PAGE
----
- Members of two U.S. congressional committees, Sen. Ron Wyden of Oregon and Rep. Frank Pallone of New Jersey, have sought an investigation into whether Mylan inappropriately classified its EpiPen as generic under the Medicaid rebate program.
- Mylan has already been in a storm of controversy for having incrementally raised the price of the EpiPen from under $100 in 2007 to now over $600, drawing political scrutiny and calls for increased industry oversight.
- The price scrutiny led to questions about how the increased cost would impact state Medicaid programs, which in turn led to questions about how and why the brand-name product is getting away with calling itself generic and thereby paying the far lower 13% rebate of the average manufacturer price to Medicaid rather than the minimum 23.1% rebate required of branded products, The New York Times reported.
The classification reportedly originated from a decades-old agreement from a Medicaid official that a generic designation was appropriate because the EpiPen uses the generic drug epinephrine, the New York Times reported. However, the EpiPen also relies on its patented auto-injector.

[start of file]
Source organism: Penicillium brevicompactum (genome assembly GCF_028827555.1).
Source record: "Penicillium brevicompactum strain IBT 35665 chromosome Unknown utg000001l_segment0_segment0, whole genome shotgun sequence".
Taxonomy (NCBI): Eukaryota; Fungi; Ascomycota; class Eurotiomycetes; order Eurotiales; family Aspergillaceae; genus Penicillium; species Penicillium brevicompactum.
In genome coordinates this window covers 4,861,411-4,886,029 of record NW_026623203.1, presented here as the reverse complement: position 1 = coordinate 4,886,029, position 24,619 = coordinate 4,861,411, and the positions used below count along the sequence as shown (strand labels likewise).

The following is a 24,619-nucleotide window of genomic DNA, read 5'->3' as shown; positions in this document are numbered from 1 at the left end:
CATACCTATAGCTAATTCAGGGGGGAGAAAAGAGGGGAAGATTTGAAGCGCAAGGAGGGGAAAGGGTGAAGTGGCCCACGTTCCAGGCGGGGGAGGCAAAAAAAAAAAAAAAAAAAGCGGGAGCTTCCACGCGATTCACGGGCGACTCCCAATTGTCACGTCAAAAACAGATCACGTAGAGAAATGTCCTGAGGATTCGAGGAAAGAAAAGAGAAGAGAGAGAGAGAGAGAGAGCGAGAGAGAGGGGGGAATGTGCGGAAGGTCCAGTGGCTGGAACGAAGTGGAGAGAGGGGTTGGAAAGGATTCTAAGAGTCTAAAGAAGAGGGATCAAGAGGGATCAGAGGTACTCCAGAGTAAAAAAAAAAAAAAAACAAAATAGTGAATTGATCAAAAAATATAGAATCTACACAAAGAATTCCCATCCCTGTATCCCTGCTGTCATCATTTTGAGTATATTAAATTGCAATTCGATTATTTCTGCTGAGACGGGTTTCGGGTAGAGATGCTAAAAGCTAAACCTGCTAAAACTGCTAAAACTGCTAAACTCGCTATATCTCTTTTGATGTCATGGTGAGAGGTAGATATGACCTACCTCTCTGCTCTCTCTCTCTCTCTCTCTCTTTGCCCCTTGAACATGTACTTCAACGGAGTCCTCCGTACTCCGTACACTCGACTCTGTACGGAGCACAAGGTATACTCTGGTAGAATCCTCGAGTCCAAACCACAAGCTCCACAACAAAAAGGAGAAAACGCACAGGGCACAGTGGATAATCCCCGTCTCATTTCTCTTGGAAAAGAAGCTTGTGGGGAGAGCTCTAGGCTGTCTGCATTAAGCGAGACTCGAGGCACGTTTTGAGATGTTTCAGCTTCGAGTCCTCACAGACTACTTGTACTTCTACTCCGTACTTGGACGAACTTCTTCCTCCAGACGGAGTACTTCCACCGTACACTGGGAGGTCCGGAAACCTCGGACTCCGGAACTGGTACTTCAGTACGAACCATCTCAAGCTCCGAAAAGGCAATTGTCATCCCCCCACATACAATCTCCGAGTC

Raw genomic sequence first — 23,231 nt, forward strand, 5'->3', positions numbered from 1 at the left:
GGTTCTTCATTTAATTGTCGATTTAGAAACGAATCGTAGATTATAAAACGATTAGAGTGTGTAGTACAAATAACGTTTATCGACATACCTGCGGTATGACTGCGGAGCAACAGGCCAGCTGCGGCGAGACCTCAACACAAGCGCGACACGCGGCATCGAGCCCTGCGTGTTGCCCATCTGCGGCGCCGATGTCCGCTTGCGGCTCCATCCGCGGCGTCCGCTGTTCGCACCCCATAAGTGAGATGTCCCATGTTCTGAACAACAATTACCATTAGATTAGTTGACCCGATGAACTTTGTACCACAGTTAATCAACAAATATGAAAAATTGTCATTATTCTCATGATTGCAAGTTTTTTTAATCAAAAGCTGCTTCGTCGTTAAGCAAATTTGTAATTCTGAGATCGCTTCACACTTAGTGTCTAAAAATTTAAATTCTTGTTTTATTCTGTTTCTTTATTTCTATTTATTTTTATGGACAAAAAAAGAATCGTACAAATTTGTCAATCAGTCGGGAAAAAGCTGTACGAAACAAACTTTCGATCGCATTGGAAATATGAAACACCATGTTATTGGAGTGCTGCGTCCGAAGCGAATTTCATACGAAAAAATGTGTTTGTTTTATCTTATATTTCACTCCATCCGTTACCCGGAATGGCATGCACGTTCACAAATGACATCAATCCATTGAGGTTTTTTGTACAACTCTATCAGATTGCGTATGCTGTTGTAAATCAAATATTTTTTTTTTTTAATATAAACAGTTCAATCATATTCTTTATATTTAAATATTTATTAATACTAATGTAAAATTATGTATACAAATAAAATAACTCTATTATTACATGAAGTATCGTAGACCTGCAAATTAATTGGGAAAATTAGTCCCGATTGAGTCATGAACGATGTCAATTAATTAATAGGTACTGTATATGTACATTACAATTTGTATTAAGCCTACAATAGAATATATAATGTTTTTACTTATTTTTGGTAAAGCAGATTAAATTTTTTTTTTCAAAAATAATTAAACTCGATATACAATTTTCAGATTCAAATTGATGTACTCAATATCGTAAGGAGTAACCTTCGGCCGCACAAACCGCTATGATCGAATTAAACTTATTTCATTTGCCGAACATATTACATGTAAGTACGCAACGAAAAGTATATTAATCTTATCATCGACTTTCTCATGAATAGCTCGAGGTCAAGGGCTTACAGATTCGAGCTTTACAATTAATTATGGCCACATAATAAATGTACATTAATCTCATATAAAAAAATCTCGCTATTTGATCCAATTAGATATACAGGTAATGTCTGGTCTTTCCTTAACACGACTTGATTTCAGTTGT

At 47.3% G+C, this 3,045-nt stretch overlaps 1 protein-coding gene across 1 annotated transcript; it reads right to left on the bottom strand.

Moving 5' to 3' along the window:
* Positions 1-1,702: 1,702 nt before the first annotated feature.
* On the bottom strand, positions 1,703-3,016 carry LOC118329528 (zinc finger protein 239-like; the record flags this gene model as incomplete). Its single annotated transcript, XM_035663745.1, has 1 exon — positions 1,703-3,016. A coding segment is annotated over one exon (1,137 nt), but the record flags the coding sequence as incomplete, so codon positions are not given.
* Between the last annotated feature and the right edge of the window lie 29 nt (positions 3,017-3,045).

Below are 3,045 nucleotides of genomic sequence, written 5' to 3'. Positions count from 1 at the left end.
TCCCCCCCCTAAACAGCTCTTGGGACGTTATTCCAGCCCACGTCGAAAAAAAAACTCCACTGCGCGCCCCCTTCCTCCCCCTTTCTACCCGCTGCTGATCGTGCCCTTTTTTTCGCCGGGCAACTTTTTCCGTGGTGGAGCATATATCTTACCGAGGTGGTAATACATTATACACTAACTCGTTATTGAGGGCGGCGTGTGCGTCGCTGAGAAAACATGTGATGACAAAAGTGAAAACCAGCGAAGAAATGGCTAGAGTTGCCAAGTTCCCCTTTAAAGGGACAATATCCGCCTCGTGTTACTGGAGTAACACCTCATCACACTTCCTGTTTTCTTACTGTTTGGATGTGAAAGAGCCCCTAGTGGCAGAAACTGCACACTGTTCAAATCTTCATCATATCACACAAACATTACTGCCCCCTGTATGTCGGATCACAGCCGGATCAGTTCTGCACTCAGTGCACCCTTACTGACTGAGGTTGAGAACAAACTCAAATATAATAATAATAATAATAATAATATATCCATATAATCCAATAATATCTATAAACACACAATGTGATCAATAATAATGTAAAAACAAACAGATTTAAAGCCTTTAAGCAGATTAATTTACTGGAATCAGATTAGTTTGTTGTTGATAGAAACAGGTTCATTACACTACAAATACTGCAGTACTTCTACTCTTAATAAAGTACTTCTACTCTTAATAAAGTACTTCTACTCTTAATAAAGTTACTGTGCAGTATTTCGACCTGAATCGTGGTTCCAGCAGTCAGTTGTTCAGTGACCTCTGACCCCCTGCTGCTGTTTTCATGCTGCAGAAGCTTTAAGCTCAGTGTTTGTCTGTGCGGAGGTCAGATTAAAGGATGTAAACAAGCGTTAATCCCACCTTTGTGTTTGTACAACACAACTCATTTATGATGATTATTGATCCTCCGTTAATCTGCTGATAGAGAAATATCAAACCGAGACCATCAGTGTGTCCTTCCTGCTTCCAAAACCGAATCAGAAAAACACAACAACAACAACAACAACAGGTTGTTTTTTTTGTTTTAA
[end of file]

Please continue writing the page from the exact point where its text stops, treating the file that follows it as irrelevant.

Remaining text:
Mylan did not elaborate on the reasoning for the classification, though it responded to the latest controversy with a statement that the company "has complied with all laws and regulations regarding the Medicaid rebate classification." It added that it will work to comply with a new rule in Medicaid rebate law requiring submission of an application for non-innovator status, by April 1, 2017. "It would be premature to comment further on this issue until CMS makes its decision on our application," the company said.
Matt Salo, the executive director of the National Association of Medicaid Directors, told Reuters that the classification could be costing Medicaid programs tens of millions of dollars.
The issue could have a broader reach if it turns out that the EpiPen is not the only product with a questionable classification, and raises questions about the government's oversight, Sen. Amy Klobuchar of Minnesota told the Times.